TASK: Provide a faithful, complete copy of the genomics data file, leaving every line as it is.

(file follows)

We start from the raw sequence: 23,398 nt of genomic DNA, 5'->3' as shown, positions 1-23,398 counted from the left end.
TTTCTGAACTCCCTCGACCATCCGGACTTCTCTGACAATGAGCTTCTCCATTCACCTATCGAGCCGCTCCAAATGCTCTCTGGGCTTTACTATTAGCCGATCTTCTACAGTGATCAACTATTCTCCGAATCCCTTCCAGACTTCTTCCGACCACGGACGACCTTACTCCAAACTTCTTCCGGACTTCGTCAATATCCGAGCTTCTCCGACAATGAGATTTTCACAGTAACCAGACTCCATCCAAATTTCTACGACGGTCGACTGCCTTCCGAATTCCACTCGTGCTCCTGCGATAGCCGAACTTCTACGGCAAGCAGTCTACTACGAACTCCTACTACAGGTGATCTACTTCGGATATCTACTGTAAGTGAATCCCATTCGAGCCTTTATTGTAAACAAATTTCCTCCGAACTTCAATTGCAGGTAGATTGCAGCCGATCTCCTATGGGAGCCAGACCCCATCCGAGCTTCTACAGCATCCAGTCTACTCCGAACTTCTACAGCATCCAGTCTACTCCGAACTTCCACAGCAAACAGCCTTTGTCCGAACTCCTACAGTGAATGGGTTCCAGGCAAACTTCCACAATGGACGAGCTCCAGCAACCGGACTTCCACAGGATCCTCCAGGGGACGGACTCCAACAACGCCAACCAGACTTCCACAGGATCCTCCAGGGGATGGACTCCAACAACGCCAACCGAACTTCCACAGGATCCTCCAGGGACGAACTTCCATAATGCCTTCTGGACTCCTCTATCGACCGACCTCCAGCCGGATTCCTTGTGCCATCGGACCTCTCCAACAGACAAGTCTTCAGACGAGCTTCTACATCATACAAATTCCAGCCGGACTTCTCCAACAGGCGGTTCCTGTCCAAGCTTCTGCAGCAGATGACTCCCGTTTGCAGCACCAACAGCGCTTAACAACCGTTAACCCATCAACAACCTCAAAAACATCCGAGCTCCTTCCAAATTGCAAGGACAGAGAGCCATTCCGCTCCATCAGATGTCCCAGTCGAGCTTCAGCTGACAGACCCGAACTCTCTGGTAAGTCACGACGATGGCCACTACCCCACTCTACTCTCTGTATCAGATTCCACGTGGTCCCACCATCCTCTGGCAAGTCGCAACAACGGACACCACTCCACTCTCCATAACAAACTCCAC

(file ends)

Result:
We start from the raw sequence: 23,398 nt of genomic DNA, 5'->3' as shown, positions 1-23,398 counted from the left end.
TTTCTGAACTCCCTCGACCATCCGGACTTCTCTGACAATGAGCTTCTCCATTCACCTATCGAGCCGCTCCAAATGCTCTCTGGGCTTTACTATTAGCCGATCTTCTACAGTGATCAACTATTCTCCGAATCCCTTCCAGACTTCTTCCGACCACGGACGACCTTACTCCAAACTTCTTCCGGACTTCGTCAATATCCGAGCTTCTCCGACAATGAGATTTTCACAGTAACCAGACTCCATCCAAATTTCTACGACGGTCGACTGCCTTCCGAATTCCACTCGTGCTCCTGCGATAGCCGAACTTCTACGGCAAGCAGTCTACTACGAACTCCTACTACAGGTGATCTACTTCGGATATCTACTGTAAGTGAATCCCATTCGAGCCTTTATTGTAAACAAATTTCCTCCGAACTTCAATTGCAGGTAGATTGCAGCCGATCTCCTATGGGAGCCAGACCCCATCCGAGCTTCTACAGCATCCAGTCTACTCCGAACTTCTACAGCATCCAGTCTACTCCGAACTTCCACAGCAAACAGCCTTTGTCCGAACTCCTACAGTGAATGGGTTCCAGGCAAACTTCCACAATGGACGAGCTCCAGCAACCGGACTTCCACAGGATCCTCCAGGGGACGGACTCCAACAACGCCAACCAGACTTCCACAGGATCCTCCAGGGGATGGACTCCAACAACGCCAACCGAACTTCCACAGGATCCTCCAGGGACGAACTTCCATAATGCCTTCTGGACTCCTCTATCGACCGACCTCCAGCCGGATTCCTTGTGCCATCGGACCTCTCCAACAGACAAGTCTTCAGACGAGCTTCTACATCATACAAATTCCAGCCGGACTTCTCCAACAGGCGGTTCCTGTCCAAGCTTCTGCAGCAGATGACTCCCGTTTGCAGCACCAACAGCGCTTAACAACCGTTAACCCATCAACAACCTCAAAAACATCCGAGCTCCTTCCAAATTGCAAGGACAGAGAGCCATTCCGCTCCATCAGATGTCCCAGTCGAGCTTCAGCTGACAGACCCGAACTCTCTGGTAAGTCACGACGATGGCCACTACCCCACTCTACTCTCTGTATCAGATTCCACGTGGTCCCACCATCCTCTGGCAAGTCGCAACAACGGACACCACTCCACTCTCCATAACAAACTCCAC